And then came the Arab Spring. It was not more than two weeks after my return to Munich that I saw the picture of Mubarak’s face torn up, perhaps on January 26 or 27, 2011. At that moment, I knew that nothing would be the same ever again. You find it surprising that the sight of the torn picture of a political leader can have such an impact on someone? The gigantic portraits, that could be seen everywhere on the streets, were untouchable. There was no way anyone would have dared to climb up to the poster and tear it down. I remember one of those ’Mubaraks’ hanging just next to the entrance of the railway station in Alexandria, not far from my parents’ house, the place I grew up. The president was there, always saluting travelers departing, or welcoming them to the city also known as the “Bride of the Mediterranean.” Well, the saluting president came to power a year after I was born. I spent almost the entire first thirty years of my life seeing that gigantically sovereign smile on his face near the railway station in Alexandria. And now someone is tearing up that face. When I was a kid, my father used to tell me how a state security officer in plainclothes watched him from behind in the election polling-booth to make sure he voted for Mubarak. During the events of the Arab Spring, I wondered almost every night what my father would have said or thought if he was still alive and saw the everlasting leader being ousted. What happens after an omnipresent face is gone? How will things feel after Big-Brother-watching-you is watching you no more? And please do not underestimate these questions. The vacuum was not scary. On the contrary. Maybe there was a chance of post-disillusionment.
On 28 January 2011, I was officially an outsider to the parallel worlds between which I was living anyway. In attempt to stop the increasing protests, everybody knew that the Egyptian government was shutting down the internet and cutting off all mobile phones. Anticipating what would happen on the day that later became known as “The Friday of Anger”—the real beginning of the Arab Spring in Egypt for many people—I realized I might not be able to belong to this place anymore, now that I had missed out on being part of what might be the most important historical event in Egypt’s modern history. I had to attend a symposium in Munich instead. I believe the attendees and speakers were talking about Hannah Arendt’s natality, about procreation, monstrosity, and miscarriage. If the timing had been better and my mind had happened to be clear on that day, I would have thought the worlds I lived between were not necessarily that far apart. Or maybe they were. During the coffee break, I seized the opportunity to slip out without being noticed, and left the event. On the way home, I bought new brown boots and rushed to sit down and stare, for the next few days, at the news about the place that remained dearest to me. Given the events in the following days, the detail about the boots turned out not to be as insignificant as one might think.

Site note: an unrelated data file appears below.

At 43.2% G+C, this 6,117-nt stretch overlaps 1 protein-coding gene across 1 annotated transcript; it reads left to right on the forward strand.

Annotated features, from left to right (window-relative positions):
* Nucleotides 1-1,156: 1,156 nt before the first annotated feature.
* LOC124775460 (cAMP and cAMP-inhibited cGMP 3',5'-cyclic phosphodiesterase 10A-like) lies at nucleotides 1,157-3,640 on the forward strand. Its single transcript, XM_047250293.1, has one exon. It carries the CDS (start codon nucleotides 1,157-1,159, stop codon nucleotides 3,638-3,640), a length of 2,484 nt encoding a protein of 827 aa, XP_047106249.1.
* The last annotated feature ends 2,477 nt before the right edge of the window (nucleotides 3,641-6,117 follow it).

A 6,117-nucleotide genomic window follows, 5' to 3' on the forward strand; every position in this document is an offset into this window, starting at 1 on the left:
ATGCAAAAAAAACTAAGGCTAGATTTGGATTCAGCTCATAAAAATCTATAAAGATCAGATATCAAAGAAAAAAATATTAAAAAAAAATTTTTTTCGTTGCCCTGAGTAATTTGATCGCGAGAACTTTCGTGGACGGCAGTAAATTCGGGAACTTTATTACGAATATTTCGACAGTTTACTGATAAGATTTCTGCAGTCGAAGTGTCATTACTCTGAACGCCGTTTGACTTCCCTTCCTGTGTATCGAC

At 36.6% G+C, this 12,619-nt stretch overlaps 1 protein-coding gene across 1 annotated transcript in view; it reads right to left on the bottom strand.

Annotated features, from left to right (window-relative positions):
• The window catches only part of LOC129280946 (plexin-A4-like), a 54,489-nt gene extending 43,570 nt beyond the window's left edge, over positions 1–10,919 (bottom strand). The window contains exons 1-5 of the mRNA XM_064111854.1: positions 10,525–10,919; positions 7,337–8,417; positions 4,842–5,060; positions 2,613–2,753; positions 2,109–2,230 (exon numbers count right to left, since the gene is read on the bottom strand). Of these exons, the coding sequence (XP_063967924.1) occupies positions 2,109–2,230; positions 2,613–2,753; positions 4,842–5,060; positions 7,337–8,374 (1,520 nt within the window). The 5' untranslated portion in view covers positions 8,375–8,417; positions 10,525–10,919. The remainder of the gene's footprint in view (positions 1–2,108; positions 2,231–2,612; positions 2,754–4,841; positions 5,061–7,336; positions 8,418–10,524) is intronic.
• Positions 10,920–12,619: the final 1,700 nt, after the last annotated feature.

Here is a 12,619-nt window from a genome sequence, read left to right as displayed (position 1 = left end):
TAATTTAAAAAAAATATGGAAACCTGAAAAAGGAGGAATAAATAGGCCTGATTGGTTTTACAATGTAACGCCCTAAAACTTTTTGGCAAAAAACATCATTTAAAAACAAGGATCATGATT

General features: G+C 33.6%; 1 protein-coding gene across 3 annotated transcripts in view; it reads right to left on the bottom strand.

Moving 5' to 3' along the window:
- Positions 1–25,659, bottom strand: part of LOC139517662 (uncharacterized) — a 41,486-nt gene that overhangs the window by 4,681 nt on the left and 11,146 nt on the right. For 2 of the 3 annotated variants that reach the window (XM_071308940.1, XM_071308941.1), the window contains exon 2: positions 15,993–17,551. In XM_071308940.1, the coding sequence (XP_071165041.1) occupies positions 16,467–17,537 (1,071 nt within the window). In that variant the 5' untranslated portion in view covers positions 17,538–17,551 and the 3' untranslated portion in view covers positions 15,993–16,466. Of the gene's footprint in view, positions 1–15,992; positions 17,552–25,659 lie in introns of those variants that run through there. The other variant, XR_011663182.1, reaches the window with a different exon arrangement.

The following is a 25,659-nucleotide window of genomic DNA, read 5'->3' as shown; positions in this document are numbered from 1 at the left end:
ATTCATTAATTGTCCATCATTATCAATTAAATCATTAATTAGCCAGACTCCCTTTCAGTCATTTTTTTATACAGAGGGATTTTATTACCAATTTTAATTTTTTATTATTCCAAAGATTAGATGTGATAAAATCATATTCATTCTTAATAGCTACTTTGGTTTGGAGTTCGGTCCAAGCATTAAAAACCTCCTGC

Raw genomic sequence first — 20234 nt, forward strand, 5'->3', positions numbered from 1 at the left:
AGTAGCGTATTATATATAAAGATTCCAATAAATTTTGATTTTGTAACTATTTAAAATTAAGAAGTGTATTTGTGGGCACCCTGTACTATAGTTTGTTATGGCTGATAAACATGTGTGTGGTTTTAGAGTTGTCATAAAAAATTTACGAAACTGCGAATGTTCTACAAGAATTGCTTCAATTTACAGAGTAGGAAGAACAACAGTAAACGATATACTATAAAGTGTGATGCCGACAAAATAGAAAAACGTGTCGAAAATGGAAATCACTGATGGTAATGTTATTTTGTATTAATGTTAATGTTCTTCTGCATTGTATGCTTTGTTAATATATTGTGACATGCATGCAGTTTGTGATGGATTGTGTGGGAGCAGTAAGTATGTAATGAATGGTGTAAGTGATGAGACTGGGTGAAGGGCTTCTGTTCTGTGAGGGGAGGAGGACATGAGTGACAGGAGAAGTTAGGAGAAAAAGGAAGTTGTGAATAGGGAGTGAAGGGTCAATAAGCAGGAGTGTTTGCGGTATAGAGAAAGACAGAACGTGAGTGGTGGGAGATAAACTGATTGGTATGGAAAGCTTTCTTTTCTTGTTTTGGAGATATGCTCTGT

After seventeen exhausting days, everybody was full of hope anticipating Mubarak’s speech to the nation on 10 February. By then, there were no doubts that the pharaoh would step down. However, the celebrations at the Tahrir Square turned out to be premature. For Mr. Mubarak seemed set to remain in office come hell or high water. In reaction to the first minutes of what was clearly a paternalistic speech, protestors took off their shoes and waved them at the face of Mr. President that was almost torn anyway. Remember Muntazer Al-Zaidi, the Iraqi journalist who threw his shoes at George W. Bush during a press conference in Baghdad, back in 2008? Maybe one day I should look into the Arab use of shoes as means of political expression or resistance throughout history. As a response to Mubarak, the crowd started chanting “Erhal, Erhal” (Leave, Leave). Needless to say, the sound of the “h” is a call from below to leave, a plea from deep inside to depart with no return.
Finding where to start never seemed difficult to me, whereas I wince twice when it comes to closures and bottom lines. However, I have known how they feel since the time I used to play music. It is when you are in full harmony with your breath, and you let it guide you all the way through the crescendos and diminuendos until you reach the final bar and come close to the last beat or chord. You prepare, or sustain, or surprise your listeners with the fact that there is no cadence and no fading away.